In order to effectively respond to these maritime challenges NATO must begin the process of resetting its strategic mindset, which understandably became deeply ground- and counterinsurgency- centric over the course of a decade of operations in Afghanistan. NATO also released its own Alliance Maritime Strategy in 2011. It is a short and to-the-point document that effectively and clearly lays out the maritime environment and NATO’s roles and interests in that domain. It is also clearly linked to NATO’s overarching Strategic Concept.
Unfortunately, to date it largely has been drowned out by the series of crises that have struck Europe’s neighborhood, and continued defense-spending austerity. NATO must now get serious about its own maritime strategy, and review, update, and elevate it. Finally, NATO and its members should once again focus on high-end warfighting in the maritime domain. NATO navies have been far from idle over the last 20 years, but much of the maritime efforts has been focused on the lower end of the conflict spectrum, such as counter-piracy, counterterrorism at sea, humanitarian shipping escort, and capacity building. With an aggressive Russia increasingly active in European seas, and a competitive and contested global maritime domain, surface, sub-surface, anti-submarine, and mine warfare are once again extremely relevant for defense and deterrence in Europe.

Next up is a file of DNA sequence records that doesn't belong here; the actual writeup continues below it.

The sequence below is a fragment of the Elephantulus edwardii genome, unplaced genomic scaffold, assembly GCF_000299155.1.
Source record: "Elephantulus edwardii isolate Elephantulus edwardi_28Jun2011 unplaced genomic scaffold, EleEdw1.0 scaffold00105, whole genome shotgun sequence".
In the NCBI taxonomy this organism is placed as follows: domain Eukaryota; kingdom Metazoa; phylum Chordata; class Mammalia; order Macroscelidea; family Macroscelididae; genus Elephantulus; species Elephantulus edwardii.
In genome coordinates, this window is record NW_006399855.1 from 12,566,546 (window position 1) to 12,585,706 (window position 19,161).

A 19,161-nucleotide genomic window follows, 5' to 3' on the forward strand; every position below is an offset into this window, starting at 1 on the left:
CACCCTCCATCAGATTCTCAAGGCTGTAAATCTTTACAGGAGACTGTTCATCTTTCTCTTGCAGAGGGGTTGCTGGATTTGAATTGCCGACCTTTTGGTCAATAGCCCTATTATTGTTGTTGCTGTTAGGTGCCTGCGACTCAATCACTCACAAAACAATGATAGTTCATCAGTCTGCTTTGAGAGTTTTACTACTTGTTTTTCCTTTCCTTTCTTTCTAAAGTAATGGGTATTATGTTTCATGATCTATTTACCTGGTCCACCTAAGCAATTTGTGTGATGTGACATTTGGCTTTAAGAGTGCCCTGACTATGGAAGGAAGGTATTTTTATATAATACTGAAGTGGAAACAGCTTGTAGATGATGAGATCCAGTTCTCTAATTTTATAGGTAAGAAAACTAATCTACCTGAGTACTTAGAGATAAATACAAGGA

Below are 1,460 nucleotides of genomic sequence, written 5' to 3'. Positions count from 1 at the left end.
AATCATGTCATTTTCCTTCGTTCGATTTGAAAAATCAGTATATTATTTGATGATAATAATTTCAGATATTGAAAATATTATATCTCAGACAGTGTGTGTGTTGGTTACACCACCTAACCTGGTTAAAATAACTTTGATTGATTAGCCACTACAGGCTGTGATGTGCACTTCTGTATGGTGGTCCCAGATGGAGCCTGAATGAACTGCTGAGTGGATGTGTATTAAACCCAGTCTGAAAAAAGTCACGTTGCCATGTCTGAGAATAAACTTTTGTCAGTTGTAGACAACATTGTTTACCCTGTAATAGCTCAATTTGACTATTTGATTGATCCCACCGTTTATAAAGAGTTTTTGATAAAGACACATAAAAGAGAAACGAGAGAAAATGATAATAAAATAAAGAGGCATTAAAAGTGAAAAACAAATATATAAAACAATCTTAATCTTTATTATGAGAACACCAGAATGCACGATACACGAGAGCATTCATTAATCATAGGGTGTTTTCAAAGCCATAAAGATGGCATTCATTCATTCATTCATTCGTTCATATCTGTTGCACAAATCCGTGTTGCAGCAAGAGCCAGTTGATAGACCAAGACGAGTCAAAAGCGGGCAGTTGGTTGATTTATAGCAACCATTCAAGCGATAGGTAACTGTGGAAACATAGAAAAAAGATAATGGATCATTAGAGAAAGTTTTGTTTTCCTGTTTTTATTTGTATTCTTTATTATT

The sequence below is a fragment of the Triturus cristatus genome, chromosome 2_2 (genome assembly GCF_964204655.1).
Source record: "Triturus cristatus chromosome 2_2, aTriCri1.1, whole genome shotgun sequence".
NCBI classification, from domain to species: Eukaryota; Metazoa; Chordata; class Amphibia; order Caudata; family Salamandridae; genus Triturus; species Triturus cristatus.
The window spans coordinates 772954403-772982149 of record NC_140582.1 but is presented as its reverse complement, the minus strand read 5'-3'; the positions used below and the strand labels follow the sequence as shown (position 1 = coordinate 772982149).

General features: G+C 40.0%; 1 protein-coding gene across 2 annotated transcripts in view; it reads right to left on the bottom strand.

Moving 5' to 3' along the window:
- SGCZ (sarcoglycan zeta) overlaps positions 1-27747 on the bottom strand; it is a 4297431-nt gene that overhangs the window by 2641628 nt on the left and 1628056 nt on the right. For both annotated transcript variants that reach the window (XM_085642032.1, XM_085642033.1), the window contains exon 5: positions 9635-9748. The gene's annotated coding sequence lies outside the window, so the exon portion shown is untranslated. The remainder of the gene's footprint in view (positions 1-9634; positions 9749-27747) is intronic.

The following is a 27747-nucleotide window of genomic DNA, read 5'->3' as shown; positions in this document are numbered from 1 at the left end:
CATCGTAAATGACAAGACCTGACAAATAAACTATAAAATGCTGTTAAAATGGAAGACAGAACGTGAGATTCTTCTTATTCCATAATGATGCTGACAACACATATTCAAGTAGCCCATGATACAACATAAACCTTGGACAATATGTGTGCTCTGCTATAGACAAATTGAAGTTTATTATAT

NATO is at heart a maritime alliance. The name of the alliance itself makes this clear. It is time for NATO to reclaim that spirit and heritage.
(This article is based on the just released Atlantic Council report “The Naval Alliance: Preparing NATO for a Maritime Century,” by Magnus Nordenman.)